I have three weeks left with my current family, I am switching for a family that had the same au pair for 5 years, I have experience with kids, this is my third au pair year, I am not worried about the handling part but more the fit in part. I really like them so I decided when matching that I should say yes even though they had an au pair for so long but it’s starting to come closer and to build up in my head, I am getting really nervous of getting rejected and not being able to fit it. Also when I sent an email to the au pair she anwsered 3 weeks later, appologizing to the fact she answered so late but when I answered back, the next email was again 3 weeks later and out of 5 questions she answered only 2 in a couple of sentences. I know it is going to be really hard for her but that makes me sad she is making no effort to know me, when I am trying, I have asked both questions about her and the host family, but she does not bother.
It’s hard to talk about that to anyone, no one I know has been in the same situation, I don’t know any repeat au pair who are also extending, I don’t see myself talking about that to my previous, current or future host family, so here I am. I’m not even sure what I am asking here, I guess I just need some perspective and a chance to let it out.

SKNY July 26, 2014 at 7:09 am

They MAY reject you or not. I was an Au pair for a family who had the same Au pair for 2 years, and they did fine. But when my loved Au pair left (only one term) my kids really felt and did reject the new Au pair.
My advice if happens is: do not take it personally. Do not assume those are bad kids. Keep trying. Don’t reject them back. May take some time.
Just be sympathetic, be patient, be kind.
With my kids it took about 3 weeks for them to warm up to Au pair, but at that point she had decided they were spoiled brats and kind of rejected them. It took some serious talk for her to snap out of it.

Repeataupair July 26, 2014 at 11:01 am

Thank you ! I will definitively give them time, that’s a big adjustment and I don’t expect them to be all happy this is me instead of her from Day 1. She is leaving 10 day-ish before I get there so this will help a little.

AussiePair July 25, 2014 at 8:26 pm

My host family have started looking for their next au pair (I leave in 4 months) and they’ve expressed their interest in me helping with the interview process..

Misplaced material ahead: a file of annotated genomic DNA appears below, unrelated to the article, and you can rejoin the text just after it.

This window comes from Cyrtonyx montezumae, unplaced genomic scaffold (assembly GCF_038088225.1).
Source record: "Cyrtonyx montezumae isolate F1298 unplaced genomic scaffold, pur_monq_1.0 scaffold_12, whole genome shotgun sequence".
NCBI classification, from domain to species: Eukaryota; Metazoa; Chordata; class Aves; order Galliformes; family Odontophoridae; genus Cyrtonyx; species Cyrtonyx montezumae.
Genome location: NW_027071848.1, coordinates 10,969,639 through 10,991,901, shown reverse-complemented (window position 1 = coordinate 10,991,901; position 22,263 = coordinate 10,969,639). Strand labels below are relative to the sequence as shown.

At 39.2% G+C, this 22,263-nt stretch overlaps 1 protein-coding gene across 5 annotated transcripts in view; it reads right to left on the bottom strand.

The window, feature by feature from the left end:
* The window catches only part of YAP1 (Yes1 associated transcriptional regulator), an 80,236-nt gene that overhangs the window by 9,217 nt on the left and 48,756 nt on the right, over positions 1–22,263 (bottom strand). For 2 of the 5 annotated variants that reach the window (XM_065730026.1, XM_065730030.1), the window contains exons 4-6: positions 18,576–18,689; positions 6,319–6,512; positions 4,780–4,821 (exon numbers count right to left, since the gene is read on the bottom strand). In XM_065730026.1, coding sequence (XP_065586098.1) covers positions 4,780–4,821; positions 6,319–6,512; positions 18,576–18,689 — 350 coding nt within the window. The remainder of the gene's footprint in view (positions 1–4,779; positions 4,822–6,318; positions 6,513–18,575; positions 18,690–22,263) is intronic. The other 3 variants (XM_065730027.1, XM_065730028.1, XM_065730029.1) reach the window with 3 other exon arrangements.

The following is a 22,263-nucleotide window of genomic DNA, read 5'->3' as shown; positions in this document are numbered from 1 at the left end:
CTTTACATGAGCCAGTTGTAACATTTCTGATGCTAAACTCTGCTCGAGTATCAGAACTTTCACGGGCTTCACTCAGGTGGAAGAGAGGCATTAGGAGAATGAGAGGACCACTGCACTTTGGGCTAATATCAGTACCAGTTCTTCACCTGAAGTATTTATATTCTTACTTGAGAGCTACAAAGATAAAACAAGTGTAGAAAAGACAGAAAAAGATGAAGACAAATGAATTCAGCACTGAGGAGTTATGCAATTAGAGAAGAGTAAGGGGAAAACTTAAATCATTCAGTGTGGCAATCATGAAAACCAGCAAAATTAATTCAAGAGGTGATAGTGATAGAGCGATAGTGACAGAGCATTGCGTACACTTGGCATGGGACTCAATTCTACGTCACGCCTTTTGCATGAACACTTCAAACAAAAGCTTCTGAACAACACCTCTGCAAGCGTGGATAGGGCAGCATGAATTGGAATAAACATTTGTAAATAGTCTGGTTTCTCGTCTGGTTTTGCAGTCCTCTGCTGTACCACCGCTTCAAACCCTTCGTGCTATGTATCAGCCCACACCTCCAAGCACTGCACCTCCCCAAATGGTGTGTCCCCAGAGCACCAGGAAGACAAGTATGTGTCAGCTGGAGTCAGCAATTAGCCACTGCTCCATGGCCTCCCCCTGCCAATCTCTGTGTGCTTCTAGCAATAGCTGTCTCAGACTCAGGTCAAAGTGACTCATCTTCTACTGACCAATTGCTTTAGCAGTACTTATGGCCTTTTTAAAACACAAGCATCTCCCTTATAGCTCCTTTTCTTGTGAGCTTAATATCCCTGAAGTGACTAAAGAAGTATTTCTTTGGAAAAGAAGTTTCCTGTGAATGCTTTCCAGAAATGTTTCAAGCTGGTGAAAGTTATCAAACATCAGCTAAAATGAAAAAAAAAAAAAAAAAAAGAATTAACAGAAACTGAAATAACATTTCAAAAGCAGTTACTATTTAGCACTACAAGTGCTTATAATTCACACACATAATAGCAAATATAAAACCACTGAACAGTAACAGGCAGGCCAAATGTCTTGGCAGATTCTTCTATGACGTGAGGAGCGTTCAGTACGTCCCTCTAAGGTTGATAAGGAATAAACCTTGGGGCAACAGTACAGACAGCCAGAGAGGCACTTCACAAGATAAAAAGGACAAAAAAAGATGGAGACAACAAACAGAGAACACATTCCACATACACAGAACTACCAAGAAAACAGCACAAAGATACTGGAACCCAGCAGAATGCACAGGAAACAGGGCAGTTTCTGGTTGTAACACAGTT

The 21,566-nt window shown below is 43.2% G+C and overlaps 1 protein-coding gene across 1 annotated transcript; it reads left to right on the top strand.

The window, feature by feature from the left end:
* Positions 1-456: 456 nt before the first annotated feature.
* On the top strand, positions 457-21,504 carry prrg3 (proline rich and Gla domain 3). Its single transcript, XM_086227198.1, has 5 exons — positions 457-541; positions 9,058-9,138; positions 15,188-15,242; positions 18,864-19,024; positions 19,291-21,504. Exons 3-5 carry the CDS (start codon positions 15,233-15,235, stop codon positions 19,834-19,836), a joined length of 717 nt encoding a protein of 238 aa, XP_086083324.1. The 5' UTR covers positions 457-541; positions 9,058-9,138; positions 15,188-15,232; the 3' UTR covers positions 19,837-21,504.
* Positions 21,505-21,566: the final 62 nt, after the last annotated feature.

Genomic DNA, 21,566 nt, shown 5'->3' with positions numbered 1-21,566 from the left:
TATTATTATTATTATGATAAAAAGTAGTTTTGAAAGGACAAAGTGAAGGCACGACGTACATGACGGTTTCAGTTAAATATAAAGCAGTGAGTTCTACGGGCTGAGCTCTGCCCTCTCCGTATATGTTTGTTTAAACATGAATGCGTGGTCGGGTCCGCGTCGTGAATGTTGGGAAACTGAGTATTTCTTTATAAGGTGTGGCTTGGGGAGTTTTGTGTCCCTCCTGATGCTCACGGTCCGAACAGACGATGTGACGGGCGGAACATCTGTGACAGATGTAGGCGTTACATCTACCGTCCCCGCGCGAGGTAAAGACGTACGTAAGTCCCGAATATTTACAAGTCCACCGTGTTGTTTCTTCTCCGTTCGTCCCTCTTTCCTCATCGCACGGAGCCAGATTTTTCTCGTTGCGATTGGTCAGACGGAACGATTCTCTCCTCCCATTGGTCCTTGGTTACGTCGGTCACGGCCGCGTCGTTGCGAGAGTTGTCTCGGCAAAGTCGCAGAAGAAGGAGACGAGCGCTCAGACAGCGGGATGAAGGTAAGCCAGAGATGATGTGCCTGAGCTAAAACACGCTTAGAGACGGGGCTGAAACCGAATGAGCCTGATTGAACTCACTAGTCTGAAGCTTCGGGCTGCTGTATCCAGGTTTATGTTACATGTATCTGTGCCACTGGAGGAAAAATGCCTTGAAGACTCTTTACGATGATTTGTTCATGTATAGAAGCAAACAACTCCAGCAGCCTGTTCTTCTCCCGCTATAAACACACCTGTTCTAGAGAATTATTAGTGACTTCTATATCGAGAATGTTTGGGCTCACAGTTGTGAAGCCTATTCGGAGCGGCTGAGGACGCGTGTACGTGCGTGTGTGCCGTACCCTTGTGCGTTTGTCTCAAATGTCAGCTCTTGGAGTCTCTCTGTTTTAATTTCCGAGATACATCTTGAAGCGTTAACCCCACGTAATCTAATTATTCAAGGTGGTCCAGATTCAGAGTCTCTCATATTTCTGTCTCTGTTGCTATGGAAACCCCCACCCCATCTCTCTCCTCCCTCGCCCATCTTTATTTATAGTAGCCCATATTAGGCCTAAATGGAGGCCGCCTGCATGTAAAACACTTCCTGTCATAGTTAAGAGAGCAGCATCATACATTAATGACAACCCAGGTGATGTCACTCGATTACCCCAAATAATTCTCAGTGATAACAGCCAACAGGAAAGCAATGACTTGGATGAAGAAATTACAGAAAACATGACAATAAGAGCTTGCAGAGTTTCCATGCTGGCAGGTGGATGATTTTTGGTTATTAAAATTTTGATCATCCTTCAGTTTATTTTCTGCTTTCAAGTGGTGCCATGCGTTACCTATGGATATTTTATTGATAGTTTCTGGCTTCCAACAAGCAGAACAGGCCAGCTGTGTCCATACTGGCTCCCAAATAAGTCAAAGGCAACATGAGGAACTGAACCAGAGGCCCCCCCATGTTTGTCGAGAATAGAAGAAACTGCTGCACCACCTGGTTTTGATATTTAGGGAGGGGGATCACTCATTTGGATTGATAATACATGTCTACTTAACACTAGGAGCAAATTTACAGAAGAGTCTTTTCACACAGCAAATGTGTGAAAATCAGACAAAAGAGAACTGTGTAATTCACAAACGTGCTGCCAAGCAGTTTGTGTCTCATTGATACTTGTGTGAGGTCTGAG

So I guess my question is for host parents who have integrated au pairs into the interview process: How can I best help my host family find their next au pair? What have you found helpful? And do you have any tips for not letting my emotions (I don’t want to leave :( ) affect my opinion of the potential au pairs?

HRHM July 25, 2014 at 9:29 pm

My advice is to think about this as a chance for you to give your Host kids the most important going away present EVER – wonderful care for the coming year. This is more important and will effect their lives for years to come. Much better gift than kinder eggs and stuffed Koalas. :)

I ask my current AP to interview because she knows what my kids are like and what personality characteristics it takes to manage their personalities and schedules. I ask a former AP to interview as well because she has some distance and is not as invested emotionally. She has also had a few years to mature and has realized that some things she originally did wrong and knows how to screen for those same things in the candidates.

You should be honest with the incoming AP about what your life and job are really like. Don’t sugar-coat any of it because you don’t want to court candidates who are actually looking for something easier and won’t be able to handle the real deal. Better to scare off a weak candidate before she moves into your room. You should listen to see what her priorities are. Of course it’s natural for her to ask you about your social life, how nice the car is, where you vacation, if there is a pool nearby. But if that’s all she asks , it’s a red flag. She should also ask about the kids and their lives, and I would hope she would want insight into your relationship with the HPs as well.